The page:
KEN: Hey guys! I’ve been well—enjoying the sweltering summer and super excited for all these cosmic events in August. Actually going to Portland next week but coming back to LA right before the eclipse!
Can you talk to us more about your latest single “Blade Runner”?
KEN: Blade Runner is a bit left of center—but only if you’re standing in a certain spot. For me, from where I’m standing right now—it feels right on the mark. Musically it’s got a few drops of just about every single influence we’ve been feeling, like borrowing about a hundred different pieces of fabric from all these places and using my own fleece to sew a flag with it…a flag of free will.
Sonically this track is more lo-fi than our last record—the process was limited to force the song to work in set ways. I even used an iPhone to record a certain instrument on each track of the new EP as a way of putting a serial number on the tech era in which it was made. I was also reading this thing, that Lou Reed and a few others had enjoyed doing, about creating a set of restrictions during the recording process to find a different depth in the song. Like look elsewhere and work within your means. Coincidentally the restrictions presented themselves to us.
Did any event in particular inspire you to write this song? Does it have anything to do with the classic movie?
KEN: My friend Nate was visiting and we were walking through the 2nd street tunnel in Downtown LA. A lot of movies have been filmed in that tunnel, but for some reason we started talking about Blade Runner. And then we started talking about the short story that the movie is based on, and instantly this lyric floated into my head… “Oh do you dream of electric sheep”…. and the whole idea just planted itself there. because I was struggling with watching so many people around the country being suckered into making choices that aren’t good for them. I mean it breaks my heart to see this. But a wise man once said, you can get angry or you can write a song.
Any plans to release a video for the single?
KEN: Yes 100%! In just a few weeks the video will come out. A really cool filmmaker here in LA pitched me this idea —and he carried it through from start to finish. I feel like he’s a bit like Spielberg in that you can sense the fun he’s having in his film making—it’s subtle but somewhere in there you can feel his joy.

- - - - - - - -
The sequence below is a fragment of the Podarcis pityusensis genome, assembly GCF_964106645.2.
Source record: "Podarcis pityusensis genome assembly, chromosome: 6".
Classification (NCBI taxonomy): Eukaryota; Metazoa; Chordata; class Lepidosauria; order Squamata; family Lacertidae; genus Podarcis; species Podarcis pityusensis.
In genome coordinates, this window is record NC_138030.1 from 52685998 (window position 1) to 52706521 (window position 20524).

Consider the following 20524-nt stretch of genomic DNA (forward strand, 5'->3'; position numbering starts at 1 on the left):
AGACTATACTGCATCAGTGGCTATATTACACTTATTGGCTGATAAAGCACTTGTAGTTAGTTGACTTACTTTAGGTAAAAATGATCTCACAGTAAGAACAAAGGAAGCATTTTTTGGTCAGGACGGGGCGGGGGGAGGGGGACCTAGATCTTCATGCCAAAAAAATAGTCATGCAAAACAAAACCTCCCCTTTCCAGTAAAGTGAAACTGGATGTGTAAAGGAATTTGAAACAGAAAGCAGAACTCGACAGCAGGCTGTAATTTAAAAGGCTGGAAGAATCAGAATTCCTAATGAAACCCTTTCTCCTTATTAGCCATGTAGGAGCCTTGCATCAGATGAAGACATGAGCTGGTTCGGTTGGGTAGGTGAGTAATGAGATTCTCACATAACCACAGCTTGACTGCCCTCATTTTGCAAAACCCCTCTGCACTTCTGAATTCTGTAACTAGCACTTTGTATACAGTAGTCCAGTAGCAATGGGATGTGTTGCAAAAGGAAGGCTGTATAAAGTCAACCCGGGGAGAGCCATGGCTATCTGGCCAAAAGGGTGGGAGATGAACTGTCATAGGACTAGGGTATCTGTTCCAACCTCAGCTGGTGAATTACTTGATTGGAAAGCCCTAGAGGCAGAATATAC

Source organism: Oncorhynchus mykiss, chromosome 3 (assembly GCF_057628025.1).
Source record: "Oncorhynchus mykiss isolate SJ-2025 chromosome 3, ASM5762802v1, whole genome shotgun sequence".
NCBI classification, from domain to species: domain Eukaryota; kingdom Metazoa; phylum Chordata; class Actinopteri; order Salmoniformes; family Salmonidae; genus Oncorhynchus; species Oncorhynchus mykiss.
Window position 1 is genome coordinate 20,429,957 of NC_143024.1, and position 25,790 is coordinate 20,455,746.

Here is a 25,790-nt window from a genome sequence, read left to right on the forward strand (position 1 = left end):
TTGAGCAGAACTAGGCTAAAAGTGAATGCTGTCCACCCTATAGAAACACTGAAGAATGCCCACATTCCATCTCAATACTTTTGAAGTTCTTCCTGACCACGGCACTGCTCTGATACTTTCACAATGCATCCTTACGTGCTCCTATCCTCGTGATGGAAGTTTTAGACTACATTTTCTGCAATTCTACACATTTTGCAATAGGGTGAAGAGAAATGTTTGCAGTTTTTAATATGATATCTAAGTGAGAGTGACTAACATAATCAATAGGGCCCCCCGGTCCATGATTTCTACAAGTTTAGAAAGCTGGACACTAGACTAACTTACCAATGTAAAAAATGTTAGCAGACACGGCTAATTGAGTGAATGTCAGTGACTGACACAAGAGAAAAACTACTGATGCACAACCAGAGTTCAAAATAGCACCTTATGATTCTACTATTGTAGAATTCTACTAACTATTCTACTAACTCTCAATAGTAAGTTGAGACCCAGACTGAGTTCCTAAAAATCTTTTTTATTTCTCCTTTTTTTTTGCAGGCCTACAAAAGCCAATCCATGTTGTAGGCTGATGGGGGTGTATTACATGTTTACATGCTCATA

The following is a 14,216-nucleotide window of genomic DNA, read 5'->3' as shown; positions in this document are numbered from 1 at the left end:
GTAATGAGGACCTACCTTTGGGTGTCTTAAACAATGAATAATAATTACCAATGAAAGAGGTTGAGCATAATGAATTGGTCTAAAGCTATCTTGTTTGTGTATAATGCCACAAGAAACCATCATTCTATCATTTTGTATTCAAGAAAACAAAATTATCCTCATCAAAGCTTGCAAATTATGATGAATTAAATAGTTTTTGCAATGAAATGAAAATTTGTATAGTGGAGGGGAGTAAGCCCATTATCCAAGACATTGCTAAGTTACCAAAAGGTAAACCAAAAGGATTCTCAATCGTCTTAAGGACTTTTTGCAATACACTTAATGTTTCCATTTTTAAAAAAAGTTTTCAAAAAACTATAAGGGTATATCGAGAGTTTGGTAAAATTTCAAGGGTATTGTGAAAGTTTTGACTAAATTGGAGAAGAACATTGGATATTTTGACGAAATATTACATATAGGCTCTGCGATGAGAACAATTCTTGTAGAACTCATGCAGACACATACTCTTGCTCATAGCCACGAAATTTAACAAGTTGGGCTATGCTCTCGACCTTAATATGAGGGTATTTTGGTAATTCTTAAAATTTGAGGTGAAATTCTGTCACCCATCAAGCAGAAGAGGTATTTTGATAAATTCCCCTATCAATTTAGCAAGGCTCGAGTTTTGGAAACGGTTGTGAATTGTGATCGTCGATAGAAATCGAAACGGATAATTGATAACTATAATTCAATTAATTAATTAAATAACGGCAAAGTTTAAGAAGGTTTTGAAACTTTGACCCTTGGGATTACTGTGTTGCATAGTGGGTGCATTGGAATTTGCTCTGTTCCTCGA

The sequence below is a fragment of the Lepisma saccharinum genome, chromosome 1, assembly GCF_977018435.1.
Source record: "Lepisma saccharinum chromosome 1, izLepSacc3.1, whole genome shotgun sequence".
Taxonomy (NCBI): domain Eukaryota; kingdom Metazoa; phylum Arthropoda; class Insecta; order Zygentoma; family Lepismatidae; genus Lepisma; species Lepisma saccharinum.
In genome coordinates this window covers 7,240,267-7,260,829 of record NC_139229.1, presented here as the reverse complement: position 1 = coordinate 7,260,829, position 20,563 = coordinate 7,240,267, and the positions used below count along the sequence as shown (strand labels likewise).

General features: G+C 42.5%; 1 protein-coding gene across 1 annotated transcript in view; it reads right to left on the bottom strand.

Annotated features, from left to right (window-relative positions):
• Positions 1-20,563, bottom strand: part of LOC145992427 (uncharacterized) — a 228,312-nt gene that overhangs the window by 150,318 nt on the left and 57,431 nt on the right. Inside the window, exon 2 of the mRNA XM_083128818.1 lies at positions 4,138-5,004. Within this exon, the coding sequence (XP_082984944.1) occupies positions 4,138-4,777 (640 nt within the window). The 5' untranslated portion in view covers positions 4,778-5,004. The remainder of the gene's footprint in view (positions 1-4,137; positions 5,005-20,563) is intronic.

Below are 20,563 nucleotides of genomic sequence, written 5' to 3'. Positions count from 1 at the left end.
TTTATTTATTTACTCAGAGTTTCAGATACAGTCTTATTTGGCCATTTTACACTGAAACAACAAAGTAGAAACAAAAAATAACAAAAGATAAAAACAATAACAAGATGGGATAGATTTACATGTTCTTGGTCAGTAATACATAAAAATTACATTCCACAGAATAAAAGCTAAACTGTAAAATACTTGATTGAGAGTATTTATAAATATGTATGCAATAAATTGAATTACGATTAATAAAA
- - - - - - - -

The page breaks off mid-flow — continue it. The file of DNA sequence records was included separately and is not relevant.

Another thing I love about this video is that we pulled people from the east LA music community to star in it. Jordan of course who’s been playing with Dutch Party since last summer, and then three new additions; one of which turned me on to no wave music, another is a crazy talented multi-instrumentalist with a voice to move mountains, and her friend who fronts a punk band with pure zen swagger. These guys are all creating great music everyday and I was lucky enough to have them join me for this one. We’re stoked to share it with everyone.
The single comes off your new album Combat Pop – what’s the story behind the title?
KEN: The record took on a life of it’s own and the message became clear. Pop is just another term for what’s popular, and we started feeling like so many things were becoming popular by design. I mean, a handful of men own 99% of American media. So this record is us not only combatting the noise of homogeny, but it’s also saying, hey we as an audience can create our own pop culture. It doesn’t have to be handed down to us from above. And our hope is to create a pop culture that lifts the resistance to the fore—not as a commodity but as a community.